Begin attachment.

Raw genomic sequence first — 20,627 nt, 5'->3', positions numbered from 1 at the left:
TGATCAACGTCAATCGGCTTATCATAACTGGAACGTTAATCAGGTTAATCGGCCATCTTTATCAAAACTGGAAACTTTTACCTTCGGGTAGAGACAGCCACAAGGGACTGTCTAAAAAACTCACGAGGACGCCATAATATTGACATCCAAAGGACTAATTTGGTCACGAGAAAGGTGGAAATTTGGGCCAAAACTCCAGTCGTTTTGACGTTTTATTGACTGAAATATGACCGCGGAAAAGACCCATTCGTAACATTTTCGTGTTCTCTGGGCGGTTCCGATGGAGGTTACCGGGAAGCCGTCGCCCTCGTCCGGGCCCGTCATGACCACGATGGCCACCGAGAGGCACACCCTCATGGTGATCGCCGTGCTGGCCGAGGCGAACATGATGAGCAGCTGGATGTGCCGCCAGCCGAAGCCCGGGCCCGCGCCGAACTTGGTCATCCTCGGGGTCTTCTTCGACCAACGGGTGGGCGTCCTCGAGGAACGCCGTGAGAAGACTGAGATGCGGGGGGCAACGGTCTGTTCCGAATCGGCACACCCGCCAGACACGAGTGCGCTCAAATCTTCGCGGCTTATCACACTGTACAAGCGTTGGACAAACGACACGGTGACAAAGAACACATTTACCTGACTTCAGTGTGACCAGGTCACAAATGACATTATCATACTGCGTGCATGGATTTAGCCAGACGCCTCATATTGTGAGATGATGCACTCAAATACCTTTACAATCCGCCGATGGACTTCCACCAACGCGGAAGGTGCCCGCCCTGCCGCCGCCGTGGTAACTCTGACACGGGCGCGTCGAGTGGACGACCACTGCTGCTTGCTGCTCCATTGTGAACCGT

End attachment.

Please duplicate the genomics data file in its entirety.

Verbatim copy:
Raw genomic sequence first — 20,627 nt, 5'->3', positions numbered from 1 at the left:
TGATCAACGTCAATCGGCTTATCATAACTGGAACGTTAATCAGGTTAATCGGCCATCTTTATCAAAACTGGAAACTTTTACCTTCGGGTAGAGACAGCCACAAGGGACTGTCTAAAAAACTCACGAGGACGCCATAATATTGACATCCAAAGGACTAATTTGGTCACGAGAAAGGTGGAAATTTGGGCCAAAACTCCAGTCGTTTTGACGTTTTATTGACTGAAATATGACCGCGGAAAAGACCCATTCGTAACATTTTCGTGTTCTCTGGGCGGTTCCGATGGAGGTTACCGGGAAGCCGTCGCCCTCGTCCGGGCCCGTCATGACCACGATGGCCACCGAGAGGCACACCCTCATGGTGATCGCCGTGCTGGCCGAGGCGAACATGATGAGCAGCTGGATGTGCCGCCAGCCGAAGCCCGGGCCCGCGCCGAACTTGGTCATCCTCGGGGTCTTCTTCGACCAACGGGTGGGCGTCCTCGAGGAACGCCGTGAGAAGACTGAGATGCGGGGGGCAACGGTCTGTTCCGAATCGGCACACCCGCCAGACACGAGTGCGCTCAAATCTTCGCGGCTTATCACACTGTACAAGCGTTGGACAAACGACACGGTGACAAAGAACACATTTACCTGACTTCAGTGTGACCAGGTCACAAATGACATTATCATACTGCGTGCATGGATTTAGCCAGACGCCTCATATTGTGAGATGATGCACTCAAATACCTTTACAATCCGCCGATGGACTTCCACCAACGCGGAAGGTGCCCGCCCTGCCGCCGCCGTGGTAACTCTGACACGGGCGCGTCGAGTGGACGACCACTGCTGCTTGCTGCTCCATTGTGAACCGT